"I'm sure that's also true but plenty are real." Plenty are, but not as many. There are a few teams in London and they usually stick together and for long term. And a lot of them don't get filled fast, because they are looking for very strong specific experience.

My most well paid contract was awarded to me after the job was open for 3 months - Thales e-Security HSM API specialist.

I'm sure that's also true but plenty are real. I know devs in London who are on those rates. And yeah, the Java roles are usually banks.

> How is that ridiculously low?

Compared with consulting rates and salaries in specialized niches (SAP etc), 45k for experienced and competent developers is way too low.

£20k of income(sans VAT) per month is barely possible. If you're at the level of being paid £45k - you will not earn £20k per month during first year. £20k per month is ~ £900 per day @ 22 days per month, and that is paid to very well known consultants.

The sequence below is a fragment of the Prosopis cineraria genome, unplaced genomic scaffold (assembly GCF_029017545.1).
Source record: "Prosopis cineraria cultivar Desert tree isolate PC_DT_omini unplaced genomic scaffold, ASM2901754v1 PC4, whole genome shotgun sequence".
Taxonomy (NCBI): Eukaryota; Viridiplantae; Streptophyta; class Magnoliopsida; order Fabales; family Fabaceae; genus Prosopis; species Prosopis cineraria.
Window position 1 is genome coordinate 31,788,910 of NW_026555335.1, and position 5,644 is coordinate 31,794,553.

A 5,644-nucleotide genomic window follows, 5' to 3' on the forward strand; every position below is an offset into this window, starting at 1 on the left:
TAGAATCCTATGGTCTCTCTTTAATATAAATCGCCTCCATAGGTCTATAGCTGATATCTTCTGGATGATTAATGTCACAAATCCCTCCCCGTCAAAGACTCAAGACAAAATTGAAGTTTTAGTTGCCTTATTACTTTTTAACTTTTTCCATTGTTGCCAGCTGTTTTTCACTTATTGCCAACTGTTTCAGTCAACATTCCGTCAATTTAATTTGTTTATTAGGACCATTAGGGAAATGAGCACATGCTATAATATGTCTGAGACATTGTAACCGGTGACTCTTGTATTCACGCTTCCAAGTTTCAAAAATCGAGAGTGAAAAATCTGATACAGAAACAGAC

But what I will agree with is that the disparity of contractor pay and permanent pay in UK is staggering.

Out of curiosity, how bad are taxes? How much of that 20k could a developer actually expect to take home?

To give an example, I live in Seattle in the US (which is relevant as many states in the US apply additional taxes on top of those applied federally). My effective tax rate is probably somewhere around 35-40% of my gross income. I'm curious if devs in the UK are looking at a similar deal, or if more than half of that 20k per month is going to evaporate into taxes... also how does that vary for contract versus permanent work (in the US it would cause an immediate 7.5% bump in my tax rate, I believe).